A Maryland delegate wants tougher enforcement for the state’s open meetings laws.
Del. Dan K. Morhaim (D-Dist. 11) of Owings Mills is proposing legislation that would give Maryland’s Open Meetings Compliance Board the power to crack down and impose fines on public bodies that violate the law by closing proceedings that should stay open.
“Enforcements and penalties get people’s attention,” Morhaim said.
The legislation was prompted by several recent events that raised questions about open-meetings compliance, such as the decision by the University System of Maryland Board of Regents for the school to join the “Big Ten” athletic conference, Morhaim said. The proposal wasn’t intended to single out any particular organization, he stressed.
Morhaim’s proposal, which is still being drafted, would allow the board to impose a fine of up to $1,000 for a first violation and up to $10,000 if a second violation occurs within three years.
“A thousand-dollar fine won’t put any agency out of business,” Morhaim said. “That’s not the intent.”
The three-member board, which is appointed by the governor and meets annually, currently can only issue advisory opinions after receiving complaints. It has no power to issue orders or impose penalties on public bodies, which range from state agencies to municipal councils.
The Attorney General’s Office, in conjunction with the University of Maryland, offers a free online course on the state’s Open Meetings Act, so public officials shouldn’t be able to say they weren’t aware of the law or its provisions, Morhaim said.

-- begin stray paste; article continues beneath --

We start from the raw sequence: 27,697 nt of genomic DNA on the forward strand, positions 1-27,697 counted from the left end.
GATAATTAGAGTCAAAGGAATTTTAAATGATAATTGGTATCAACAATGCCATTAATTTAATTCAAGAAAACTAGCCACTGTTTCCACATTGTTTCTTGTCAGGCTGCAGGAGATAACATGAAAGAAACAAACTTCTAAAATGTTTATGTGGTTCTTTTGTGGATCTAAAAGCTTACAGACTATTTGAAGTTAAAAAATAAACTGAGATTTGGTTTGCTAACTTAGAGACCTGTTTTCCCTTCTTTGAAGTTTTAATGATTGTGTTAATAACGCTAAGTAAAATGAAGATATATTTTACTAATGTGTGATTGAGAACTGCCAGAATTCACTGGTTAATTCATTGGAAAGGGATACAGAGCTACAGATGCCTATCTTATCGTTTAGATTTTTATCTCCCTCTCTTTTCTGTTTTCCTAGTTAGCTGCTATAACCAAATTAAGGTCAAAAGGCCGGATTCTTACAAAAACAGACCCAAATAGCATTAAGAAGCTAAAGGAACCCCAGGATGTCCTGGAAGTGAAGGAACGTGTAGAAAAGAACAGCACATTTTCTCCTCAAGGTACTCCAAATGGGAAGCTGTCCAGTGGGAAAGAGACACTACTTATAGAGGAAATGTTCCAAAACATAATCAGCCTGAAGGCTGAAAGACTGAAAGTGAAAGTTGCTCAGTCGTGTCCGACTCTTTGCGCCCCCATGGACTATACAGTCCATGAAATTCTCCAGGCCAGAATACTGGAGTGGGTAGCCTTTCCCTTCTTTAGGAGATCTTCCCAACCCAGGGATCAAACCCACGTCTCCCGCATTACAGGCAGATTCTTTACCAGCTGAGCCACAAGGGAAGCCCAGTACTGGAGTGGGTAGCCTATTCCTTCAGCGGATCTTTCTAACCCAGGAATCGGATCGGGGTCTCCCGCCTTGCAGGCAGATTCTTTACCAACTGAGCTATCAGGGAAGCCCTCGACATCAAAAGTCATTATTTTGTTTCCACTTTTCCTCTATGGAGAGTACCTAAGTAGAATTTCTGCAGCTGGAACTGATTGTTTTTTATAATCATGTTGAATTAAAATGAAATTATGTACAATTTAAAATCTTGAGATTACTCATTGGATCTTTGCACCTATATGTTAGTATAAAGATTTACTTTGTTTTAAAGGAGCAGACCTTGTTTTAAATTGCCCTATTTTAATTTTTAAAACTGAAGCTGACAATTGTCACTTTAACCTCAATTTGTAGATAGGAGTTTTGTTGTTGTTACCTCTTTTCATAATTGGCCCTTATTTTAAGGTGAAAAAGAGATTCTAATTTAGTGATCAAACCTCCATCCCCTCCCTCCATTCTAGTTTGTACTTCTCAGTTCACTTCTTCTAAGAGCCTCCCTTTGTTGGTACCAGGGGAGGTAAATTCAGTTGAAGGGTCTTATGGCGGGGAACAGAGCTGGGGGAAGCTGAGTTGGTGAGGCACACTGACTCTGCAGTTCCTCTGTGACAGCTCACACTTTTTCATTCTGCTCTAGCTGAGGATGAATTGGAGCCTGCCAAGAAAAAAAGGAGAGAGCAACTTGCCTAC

The proposal also would require the offending bodies to publicly acknowledge a violation, something not currently required, he said.
The changes would bring Maryland more in line with states like Connecticut and Oregon, both of which have independent boards that can impose penalties for open-meeting violations.
Connecticut’s Freedom of Information Commission can impose a fine of between $20 and $1,000, while Oregon’s State Ethics Commission can impose a fine of up to $1,000.
In many states, violations are reported directly to the attorney general for investigation.
Under current Maryland law, violators of the Open Meetings Act can face a civil penalty of up to $100.
“The more teeth that [such open-meetings boards] have, the more effective they can be,” said Marc Carmanica, freedom of information director for the nonprofit Reporters’ Committee for the Freedom of the Press. “Agencies and public bodies will take them more seriously.”
Having an independent board to review such violations – rather than simply relying on the court system – also encourages individuals to report potential violations because it eliminates the costs associated with filing a lawsuit, Carmanica said.